How to Fix: Move System Partition to C

Dennis Faas's picture

Infopackets Reader Jean P. writes:

" Dear Dennis,

Last week my PC tried to update, but now Windows 10 boots to a black screen. I read your article on Windows 10 boots to black screen with mouse, but was unsuccessful. I decided to format and reinstall Windows 10. Unfortunately, now the system reserved partition is on the second hard drive. This is a problem because when I do a disk image backup of my C drive, the system reserved partition is on the wrong drive. Do you know how I can move the system reserved partition to another disk? I want to move system reserved partition to C."

My response:

I asked Jean if he would like me to connect to his machine using my remote desktop support service in order to have a look look, and he agreed.

Below I will discuss my findings.

How to Fix: Move System Reserved Partition to C

There are a number of tutorials on the Internet that discuss how to move system partition to another disk using disk management, but this is incredibly tedious, risky, and prone to error. A much easier option to move the system partition in Windows 10 (or any other version of Windows, for that matter) is to use a program EasyBCD. This is done using a graphical user interface, so there is no command line involved.

To do so:

  1. Boot from the computer as you normally do (where the system reserved partition is on the wrong drive).
     
  2. Make a disk image backup of the system as a precautionary measure. For this task I recommend Macrium Reflect (free).
     
  3. Download EasyBCD (free) and install it, then launch EasyBCD.
     
  4. The EasyBCD window will launch. On the left side of the window, click the "BCD Backup/Repair" option.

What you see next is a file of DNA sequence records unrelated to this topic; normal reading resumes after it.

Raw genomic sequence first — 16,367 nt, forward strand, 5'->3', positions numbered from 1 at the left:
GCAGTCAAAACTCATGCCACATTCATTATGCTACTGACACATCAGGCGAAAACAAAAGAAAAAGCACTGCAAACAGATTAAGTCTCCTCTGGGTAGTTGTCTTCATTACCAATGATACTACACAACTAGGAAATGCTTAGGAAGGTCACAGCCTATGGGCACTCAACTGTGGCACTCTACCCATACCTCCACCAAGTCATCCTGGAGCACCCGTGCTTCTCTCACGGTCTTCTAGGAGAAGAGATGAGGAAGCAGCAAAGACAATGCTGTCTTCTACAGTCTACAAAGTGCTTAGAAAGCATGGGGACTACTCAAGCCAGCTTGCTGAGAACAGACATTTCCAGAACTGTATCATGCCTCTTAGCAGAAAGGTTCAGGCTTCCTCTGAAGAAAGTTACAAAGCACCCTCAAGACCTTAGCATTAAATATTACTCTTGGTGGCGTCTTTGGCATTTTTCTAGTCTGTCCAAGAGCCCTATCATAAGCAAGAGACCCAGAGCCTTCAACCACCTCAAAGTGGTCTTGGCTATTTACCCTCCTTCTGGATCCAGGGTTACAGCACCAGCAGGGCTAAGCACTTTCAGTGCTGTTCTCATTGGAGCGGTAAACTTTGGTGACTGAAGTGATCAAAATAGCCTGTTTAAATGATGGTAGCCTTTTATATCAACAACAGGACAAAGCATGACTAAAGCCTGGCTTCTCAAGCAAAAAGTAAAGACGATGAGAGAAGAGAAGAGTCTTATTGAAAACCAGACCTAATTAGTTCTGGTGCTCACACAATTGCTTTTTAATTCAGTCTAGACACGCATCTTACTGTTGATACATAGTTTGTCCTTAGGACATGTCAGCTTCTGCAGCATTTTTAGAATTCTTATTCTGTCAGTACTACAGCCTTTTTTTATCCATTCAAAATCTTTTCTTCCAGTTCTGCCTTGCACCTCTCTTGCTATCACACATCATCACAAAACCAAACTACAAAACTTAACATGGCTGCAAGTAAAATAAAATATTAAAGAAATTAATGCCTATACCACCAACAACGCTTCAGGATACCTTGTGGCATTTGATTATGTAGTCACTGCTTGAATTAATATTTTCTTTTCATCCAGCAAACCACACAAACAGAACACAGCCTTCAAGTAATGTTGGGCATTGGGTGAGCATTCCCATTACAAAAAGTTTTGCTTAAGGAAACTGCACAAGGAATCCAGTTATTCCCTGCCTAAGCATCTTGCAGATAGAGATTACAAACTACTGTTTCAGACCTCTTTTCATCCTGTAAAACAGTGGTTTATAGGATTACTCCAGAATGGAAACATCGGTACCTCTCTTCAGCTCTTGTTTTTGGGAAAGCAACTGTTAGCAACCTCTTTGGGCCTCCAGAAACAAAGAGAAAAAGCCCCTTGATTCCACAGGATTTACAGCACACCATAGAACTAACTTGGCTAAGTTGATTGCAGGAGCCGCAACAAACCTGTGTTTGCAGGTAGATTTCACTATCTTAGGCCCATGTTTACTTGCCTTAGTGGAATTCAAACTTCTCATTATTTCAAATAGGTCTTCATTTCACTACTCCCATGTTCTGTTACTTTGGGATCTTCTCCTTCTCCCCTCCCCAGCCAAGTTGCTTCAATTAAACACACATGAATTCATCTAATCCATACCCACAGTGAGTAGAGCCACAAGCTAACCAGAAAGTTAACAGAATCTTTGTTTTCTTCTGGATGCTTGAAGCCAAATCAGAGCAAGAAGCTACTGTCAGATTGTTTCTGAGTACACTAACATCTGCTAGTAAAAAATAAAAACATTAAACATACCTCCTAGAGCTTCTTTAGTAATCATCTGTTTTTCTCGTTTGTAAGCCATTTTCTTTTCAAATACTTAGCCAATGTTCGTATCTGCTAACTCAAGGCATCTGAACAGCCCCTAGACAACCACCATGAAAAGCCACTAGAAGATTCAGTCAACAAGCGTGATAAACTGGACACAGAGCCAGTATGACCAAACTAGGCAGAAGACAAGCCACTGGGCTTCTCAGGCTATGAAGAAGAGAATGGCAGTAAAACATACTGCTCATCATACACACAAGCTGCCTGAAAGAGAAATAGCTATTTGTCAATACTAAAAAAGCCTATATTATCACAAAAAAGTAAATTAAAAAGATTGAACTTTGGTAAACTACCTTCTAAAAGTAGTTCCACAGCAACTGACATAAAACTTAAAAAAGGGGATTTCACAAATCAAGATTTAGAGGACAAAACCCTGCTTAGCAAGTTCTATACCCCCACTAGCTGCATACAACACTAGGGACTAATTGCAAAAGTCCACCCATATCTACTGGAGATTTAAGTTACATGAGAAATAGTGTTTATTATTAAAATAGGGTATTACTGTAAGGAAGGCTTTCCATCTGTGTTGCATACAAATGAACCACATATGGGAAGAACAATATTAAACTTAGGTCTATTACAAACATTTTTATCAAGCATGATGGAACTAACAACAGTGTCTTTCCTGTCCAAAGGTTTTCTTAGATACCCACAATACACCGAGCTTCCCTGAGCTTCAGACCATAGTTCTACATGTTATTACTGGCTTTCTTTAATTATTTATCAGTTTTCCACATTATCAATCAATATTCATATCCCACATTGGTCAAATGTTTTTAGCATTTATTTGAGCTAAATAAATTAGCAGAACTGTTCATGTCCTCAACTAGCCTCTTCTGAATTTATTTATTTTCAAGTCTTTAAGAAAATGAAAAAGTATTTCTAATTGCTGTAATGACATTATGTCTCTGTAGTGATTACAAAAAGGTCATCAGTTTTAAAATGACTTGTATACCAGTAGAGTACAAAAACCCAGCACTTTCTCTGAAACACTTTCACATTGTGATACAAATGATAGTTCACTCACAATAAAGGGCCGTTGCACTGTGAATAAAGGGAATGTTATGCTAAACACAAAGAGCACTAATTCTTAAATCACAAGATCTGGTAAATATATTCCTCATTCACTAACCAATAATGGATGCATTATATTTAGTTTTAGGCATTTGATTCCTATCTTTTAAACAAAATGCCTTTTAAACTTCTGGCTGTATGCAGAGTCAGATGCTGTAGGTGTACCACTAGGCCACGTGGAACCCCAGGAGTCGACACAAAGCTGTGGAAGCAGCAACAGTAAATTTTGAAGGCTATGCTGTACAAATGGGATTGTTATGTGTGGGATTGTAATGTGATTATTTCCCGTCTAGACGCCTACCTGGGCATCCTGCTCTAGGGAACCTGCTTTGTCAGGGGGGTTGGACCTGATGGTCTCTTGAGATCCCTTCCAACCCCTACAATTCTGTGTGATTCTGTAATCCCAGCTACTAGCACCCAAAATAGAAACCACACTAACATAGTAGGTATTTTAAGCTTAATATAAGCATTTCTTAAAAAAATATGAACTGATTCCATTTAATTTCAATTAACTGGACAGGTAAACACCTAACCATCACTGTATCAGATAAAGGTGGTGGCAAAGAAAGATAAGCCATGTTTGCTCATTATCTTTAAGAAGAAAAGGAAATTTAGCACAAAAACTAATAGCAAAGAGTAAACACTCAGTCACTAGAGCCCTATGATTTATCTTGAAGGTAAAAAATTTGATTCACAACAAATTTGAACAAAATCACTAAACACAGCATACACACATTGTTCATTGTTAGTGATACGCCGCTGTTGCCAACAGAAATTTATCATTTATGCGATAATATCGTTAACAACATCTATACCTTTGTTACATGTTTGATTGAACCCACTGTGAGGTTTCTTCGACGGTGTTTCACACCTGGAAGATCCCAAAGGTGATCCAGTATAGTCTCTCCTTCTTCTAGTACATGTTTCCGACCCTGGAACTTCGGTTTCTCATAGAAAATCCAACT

5. In the middle of the window and under the heading "BCD Management Options", place a dot next to "Change boot drive", then click "Perform action".
     
  6. A new window will appear with the heading "Select new boot partition". Using the drop down box, choose the C drive and click "OK".
     
  7. Now it's time to test the changes. Reboot the machine and make your way to the desktop. Next, click Start, and type in "diskmgmt" (no quotes); wait for Disk Management or "diskmgmt" to appear in the list, then click it. The Disk Management window will appear. You should now have successfully moved system partition to C.

I hope that helps.

Additional 1-on-1 Support: From Dennis

If all of this is over your head, or if you need help to move the system partition to another disk, I can help using my remote desktop support service. Simply contact me, briefly describing the issue and I will get back to you as soon as possible.

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About the author: Dennis Faas

is the owner and operator of Infopackets.com. With over 30 years of computing experience, Dennis' areas of expertise are a broad range and include PC hardware, Microsoft Windows, Linux, network administration, and virtualization. Dennis holds a Bachelors degree in Computer Science (1999) and has authored 6 books on the topics of MS Windows and PC Security. If you like the advice you received on this page, please up-vote / Like this page and share it with friends. For technical support inquiries, Dennis can be reached via Live chat online this site using the Zopim Chat service (currently located at the bottom left of the screen); optionally, you can contact Dennis through the website contact form.

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